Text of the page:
Retention basin relocated to prevent water pollution
Retention basin relocated to prevent water pollution.
At its December 12 meeting, the Lake Arrowhead Dam Commission, known as CSA 70-D-1, heard of progress in completion of its retention basin relocation project from San Bernardino County Special Districts Department Division Manager of Operations Reese Troublefield.
“The walls are in on the culvert on the west side, some of the concrete channeling is done, the grading on the upper pad of the parking lot is level grade,” Troublefield shared, advising the anticipated completion date was the end of January.
According to documents obtained by The Alpenhorn News, on or about 1997, San Bernardino County Department of Public Health Division of Environmental Health Services Local Enforcement Agency (LEA) recommended Papoose Lake Disposal Site for inspection to the then State of California Integrated Waste Management Board (CIWMB), now known as CALRecycle.
A December 5, 2001, priority list of Closed, Illegal and Abandoned Disposal Sites included Papoose Lake Disposal Site as a disposal site referred or projected in the near future for solid waste program cleanup.
In an interview with The Alpenhorn News, San Bernardino County Special Districts Department (SDD) Senior Project Manager Greg Bacon, Sr. explained, “The site was an old unclassified landfill, mainly consisting of green waste and some household trash ‘unofficial’ disposal site many years ago,” estimating the disposal site was created in the 1970’s.
“In the early 2000’s an interest of developing the site for public park purposes and later potential other local uses [sic], the landfill was required to be addressed,” Bacon shared, explaining SDD “conducted an extensive landfill classification and boundary survey” overseen by CALRecycle that “identified that the decomposed materials were not hazardous, but there was some indication of Methane gas potential” due to decomposing green wastes.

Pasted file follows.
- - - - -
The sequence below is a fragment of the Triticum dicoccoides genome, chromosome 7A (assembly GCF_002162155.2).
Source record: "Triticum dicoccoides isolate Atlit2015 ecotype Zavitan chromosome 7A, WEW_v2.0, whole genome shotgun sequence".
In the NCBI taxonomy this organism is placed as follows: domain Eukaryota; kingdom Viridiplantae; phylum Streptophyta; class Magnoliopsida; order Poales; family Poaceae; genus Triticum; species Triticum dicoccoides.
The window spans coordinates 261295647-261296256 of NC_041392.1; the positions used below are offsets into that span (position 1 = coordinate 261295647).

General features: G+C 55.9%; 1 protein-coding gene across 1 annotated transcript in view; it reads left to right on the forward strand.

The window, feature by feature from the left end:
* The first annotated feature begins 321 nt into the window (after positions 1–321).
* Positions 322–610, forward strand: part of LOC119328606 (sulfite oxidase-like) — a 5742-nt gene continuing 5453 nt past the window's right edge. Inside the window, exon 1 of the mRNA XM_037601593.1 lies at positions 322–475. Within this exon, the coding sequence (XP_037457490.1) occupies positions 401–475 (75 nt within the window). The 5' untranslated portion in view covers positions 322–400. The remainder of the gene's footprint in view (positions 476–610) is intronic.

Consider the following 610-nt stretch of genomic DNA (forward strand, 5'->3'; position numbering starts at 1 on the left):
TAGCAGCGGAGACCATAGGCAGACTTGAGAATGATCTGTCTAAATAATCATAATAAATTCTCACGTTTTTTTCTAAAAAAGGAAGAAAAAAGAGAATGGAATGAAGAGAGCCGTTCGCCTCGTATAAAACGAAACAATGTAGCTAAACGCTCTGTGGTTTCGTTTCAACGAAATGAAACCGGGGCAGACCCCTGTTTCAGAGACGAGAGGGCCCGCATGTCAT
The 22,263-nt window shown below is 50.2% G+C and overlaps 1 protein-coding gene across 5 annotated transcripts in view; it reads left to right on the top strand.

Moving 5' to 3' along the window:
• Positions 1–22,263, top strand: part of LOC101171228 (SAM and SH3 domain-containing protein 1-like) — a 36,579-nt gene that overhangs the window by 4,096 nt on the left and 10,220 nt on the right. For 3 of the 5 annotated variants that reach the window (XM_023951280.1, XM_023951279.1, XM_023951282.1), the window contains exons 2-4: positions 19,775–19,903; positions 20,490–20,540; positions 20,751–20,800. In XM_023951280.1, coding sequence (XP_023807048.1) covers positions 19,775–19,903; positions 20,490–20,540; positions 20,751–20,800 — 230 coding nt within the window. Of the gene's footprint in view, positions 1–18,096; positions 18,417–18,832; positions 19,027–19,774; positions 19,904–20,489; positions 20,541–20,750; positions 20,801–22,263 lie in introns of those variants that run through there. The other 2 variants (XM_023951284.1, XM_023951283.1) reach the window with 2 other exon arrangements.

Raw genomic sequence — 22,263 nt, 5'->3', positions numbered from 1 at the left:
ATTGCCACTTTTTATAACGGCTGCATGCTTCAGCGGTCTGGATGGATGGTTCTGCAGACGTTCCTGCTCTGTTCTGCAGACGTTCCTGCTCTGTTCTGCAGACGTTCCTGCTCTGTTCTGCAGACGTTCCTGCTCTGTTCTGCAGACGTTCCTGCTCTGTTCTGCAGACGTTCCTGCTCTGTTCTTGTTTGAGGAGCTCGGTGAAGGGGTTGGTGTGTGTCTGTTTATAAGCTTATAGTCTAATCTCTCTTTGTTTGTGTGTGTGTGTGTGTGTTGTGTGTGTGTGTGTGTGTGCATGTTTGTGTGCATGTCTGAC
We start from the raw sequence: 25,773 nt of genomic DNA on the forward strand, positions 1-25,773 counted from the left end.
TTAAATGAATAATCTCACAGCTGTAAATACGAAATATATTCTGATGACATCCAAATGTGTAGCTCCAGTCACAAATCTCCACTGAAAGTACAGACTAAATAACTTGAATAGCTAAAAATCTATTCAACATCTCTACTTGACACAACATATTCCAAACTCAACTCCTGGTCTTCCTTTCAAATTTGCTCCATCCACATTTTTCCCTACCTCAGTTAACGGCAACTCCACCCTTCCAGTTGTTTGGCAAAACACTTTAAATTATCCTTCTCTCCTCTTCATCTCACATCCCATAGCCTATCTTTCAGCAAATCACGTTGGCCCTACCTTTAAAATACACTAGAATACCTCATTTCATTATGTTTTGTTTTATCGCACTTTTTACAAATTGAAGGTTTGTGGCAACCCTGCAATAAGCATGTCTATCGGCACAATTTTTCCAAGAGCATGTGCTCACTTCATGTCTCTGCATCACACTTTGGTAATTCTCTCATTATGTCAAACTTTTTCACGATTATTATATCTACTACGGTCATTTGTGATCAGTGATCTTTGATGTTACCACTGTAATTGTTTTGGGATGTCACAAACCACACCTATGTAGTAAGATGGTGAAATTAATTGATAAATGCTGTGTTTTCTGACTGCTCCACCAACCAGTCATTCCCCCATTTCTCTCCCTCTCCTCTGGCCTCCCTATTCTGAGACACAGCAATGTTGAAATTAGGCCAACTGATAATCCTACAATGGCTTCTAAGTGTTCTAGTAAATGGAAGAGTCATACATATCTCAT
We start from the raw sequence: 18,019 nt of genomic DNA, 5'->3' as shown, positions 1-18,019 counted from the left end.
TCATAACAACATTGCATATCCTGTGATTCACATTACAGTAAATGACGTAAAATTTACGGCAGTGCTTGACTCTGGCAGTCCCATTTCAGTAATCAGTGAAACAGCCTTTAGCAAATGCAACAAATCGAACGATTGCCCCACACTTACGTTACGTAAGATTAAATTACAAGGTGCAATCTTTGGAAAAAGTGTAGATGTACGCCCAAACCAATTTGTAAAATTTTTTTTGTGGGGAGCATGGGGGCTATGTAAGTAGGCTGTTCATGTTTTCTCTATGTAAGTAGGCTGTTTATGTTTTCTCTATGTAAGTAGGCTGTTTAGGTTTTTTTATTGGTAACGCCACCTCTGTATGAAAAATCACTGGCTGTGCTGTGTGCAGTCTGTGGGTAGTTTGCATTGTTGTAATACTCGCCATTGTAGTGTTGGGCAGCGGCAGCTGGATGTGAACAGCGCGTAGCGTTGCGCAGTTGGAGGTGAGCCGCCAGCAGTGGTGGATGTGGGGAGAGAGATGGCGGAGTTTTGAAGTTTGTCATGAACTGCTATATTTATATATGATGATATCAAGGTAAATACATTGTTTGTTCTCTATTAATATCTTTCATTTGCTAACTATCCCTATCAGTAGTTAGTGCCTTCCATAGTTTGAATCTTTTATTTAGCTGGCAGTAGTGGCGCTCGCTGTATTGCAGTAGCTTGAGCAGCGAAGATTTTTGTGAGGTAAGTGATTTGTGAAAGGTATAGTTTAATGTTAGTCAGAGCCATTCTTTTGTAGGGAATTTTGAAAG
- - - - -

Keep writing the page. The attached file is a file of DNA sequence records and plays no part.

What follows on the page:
In a Final Site Investigation Report on the Papoose Lake Disposal Site, released April 2002 by CIWMB, the report made five recommendations to “bring the site into compliance with state minimum standards and protect public health and safety,” with one of them being “reconfigure the drainage pattern on the property to remove the current retention basin from directly above the landfill.” “Once we began the planning and subsequent construction process of McKay Park, that triggered the requirement to re-locate the basin,” Bacon explained with the relocation designed and approved by CLARecycle and LEA, “to address all of the site’s drainage and runoff concerns, along with maintaining existing downstream drainage.” “The main reason water should not be allowed to sit and potentially permeate through a landfill is to avoid possible groundwater contamination,” Bacon voiced, explaining, “By siting the new sediment basin away from the landfill, this protects the groundwater and any downstream waters.” “The total budget for the project to include engineering, construction and project management is about $600,000,” Bacon revealed, confirming, “The construction contract was issued to Altmeyer Inc., of Cedar Glen, on April 19, 2016, for $419,378.” CIWMB recommended “the waste in the fill area be left in place, and any future development of the site be limited to those areas not underlain with waste or artificial fill,” with SDD monitoring and maintaining the site to “prevent public exposure to the waste and to minimize the risk to public health, safety and the environment.” According to documents obtained by The Alpenhorn News, soil testing at the site found lead in one sample exceeding the Total Threshold Limit Concentrations and another sample exceeding the Soluble Threshold Limit Concentrations set by the State of California as well as other metals and the presence of methane gas.